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View Full Version : Racial Modifiers, why do we need them?



Catsplosion
08-28-2013, 12:56 AM
I always wondered why games like pathfinder and D&D type games use a racial modifier in addition to race specific abilities to differentiate races. I think they would probably be better off with either just the abilities or neither at all. From a game mechanics point of view it makes balancing the game just plain hard. Normally it isn't worried about in the long run, the racial abilities are either the core of your play or stop getting used after a few levels and the stats can be fixed with point buy or a lucky roll. So what is the point of them? A good race should be mostly RP, right? Because who says all elves are good with a bow or all dwarves love to dig holes all day, what makes humans so special that they have the freedom of any job or personality. Its an innocent question please answer logically if possible.

nijineko
08-28-2013, 10:40 AM
i think that racial modifiers are meant to represent more than just genetic tendencies. i think it is also supposed to represent how the culture and upbringing affects each individual of a race. both nurture and nature, belike. like most aspects of d20 based games they are a generalization of the idea of a culture and race. If all of your race lives underground, then the majority of the race will pick up a smattering of spelunking, safety procedures, and stone working lore, even if they don't have much interest. live in a forest? then woodworking, plant-lore, and animal-lore are likely results.

like most aspects of the game, there are various options available to change them, though since they are both buying into the fantasy tropes, they do tend to respect certain aspects of those tropes as they both develop and diverge. thus the typified treatment of dwarves, elves, orcs, kobolds, and so forth.

even in real life, some races are just stronger (samoans and tongans) and faster (plains-dwellers) than others, due to their upbringing and genetics. some can see underwater and hold their breath for a really long time (a tribe of hunter-divers), while others can breath freezing air without undue harm (eskimos). some are trained in singing from infancy (certain regions of china) while others can't count above two (a particular south american tribe, iirc)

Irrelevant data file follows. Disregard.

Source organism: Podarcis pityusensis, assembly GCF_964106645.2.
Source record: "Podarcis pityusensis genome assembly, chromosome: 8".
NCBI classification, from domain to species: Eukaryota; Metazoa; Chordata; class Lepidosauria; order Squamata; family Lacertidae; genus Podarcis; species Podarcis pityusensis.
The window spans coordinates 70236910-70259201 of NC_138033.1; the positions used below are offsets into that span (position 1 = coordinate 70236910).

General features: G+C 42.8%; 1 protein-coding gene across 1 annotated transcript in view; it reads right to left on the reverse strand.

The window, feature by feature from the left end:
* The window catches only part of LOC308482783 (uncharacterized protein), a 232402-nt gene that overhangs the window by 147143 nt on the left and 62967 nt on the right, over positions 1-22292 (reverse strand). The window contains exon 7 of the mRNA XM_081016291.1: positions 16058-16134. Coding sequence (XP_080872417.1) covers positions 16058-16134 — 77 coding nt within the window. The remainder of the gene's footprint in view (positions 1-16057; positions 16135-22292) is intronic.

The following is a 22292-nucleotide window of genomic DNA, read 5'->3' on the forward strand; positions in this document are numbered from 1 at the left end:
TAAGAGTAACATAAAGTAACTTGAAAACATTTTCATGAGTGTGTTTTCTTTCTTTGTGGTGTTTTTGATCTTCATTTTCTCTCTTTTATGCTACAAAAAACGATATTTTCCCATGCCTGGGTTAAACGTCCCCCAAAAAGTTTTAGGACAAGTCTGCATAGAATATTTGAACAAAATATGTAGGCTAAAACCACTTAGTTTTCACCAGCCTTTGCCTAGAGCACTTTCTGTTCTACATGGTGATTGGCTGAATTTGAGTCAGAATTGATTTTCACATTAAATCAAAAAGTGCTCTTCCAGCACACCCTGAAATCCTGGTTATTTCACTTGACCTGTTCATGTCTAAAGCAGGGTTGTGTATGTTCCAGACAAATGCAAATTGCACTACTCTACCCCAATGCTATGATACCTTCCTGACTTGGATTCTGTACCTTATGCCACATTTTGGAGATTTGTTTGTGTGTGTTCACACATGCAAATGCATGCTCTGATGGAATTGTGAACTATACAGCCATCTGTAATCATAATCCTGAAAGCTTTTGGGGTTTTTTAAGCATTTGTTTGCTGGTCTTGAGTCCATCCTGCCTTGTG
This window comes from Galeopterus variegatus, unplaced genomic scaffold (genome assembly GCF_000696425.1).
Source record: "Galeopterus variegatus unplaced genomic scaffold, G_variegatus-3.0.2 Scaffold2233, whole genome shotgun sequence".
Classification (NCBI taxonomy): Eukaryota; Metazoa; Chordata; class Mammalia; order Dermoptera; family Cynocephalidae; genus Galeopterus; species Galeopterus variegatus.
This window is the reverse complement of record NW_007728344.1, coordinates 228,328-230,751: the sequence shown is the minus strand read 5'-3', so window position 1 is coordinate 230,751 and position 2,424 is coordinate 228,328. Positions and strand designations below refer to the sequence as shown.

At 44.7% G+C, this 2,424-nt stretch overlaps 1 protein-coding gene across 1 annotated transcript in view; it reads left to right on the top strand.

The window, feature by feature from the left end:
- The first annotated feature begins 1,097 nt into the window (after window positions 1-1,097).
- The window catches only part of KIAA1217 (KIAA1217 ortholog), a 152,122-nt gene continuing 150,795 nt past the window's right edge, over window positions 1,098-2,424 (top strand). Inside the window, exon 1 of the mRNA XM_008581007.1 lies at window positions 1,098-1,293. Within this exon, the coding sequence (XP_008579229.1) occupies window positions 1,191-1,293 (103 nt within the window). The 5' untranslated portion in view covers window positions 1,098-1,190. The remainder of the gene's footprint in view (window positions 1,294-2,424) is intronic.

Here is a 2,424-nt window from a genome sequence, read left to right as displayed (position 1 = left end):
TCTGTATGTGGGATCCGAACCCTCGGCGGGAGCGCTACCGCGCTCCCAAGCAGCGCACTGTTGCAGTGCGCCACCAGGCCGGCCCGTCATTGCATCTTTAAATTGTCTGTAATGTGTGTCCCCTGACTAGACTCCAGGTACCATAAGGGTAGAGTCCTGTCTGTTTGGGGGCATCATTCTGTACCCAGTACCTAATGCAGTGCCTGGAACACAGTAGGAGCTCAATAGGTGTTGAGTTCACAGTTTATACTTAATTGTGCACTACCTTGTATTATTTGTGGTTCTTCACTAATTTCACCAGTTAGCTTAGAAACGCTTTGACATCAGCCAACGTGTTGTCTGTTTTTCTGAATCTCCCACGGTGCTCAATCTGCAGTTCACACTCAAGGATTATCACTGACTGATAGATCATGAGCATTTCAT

it is an artificially implemented form of diversity and a way of providing the player with synergy options, as the developers seem to feel that there should be mechanical-based diversity and synergy in the game.

i can't say i disagree with the concept wholly, but i do get tired of the same old retreaded tropes over and over again.


in my games i allow custom variations with my approval, and encourage my DMs to do the same. in fact, i have at least two current characters that are a non-standard mix of races/cultures which have been reflected mechanically in some fashion.

TorteStone
09-07-2013, 05:12 AM
Well said, nijineko! I would add that the racial modifier may be a way to show differences from the standard (usually human) type. Since dwarves are as a race hardier than humans they get a +2 to Con and so forth.

If you are worried about game balance (or tired of those min/maxers- "Why are a whisper gnome again?") it wouldn't hurt your game to house rule that while all races have certain stereotypes, no race receives ability modifers (Take that, Tiefling wizards!).

-Will-

jpatterson
09-08-2013, 12:44 AM
That was an excellent post by nijineko, that probably goes further into details than than the original ideas behind racial modifiers.

Many games, including Star Trek and other non fantasy games, use racial modifiers, because some races or species are considered to be just more or less "something" than humans - vulcans and klingons and gorn are stronger than humans, etc. and like nijineko says, it is mostly due to their environment, planets with different gravities, pressures, climates, etc.

nijineko
09-09-2013, 11:27 AM
Well said, nijineko! I would add that the racial modifier may be a way to show differences from the standard (usually human) type. Since dwarves are as a race hardier than humans they get a +2 to Con and so forth.

If you are worried about game balance (or tired of those min/maxers- "Why are a whisper gnome again?") it wouldn't hurt your game to house rule that while all races have certain stereotypes, no race receives ability modifers (Take that, Tiefling wizards!).

-Will-

not to mention that in most of the official star trek cannon, a lot of the humanoid races were seeded on the worlds in the first place by the same ancient race.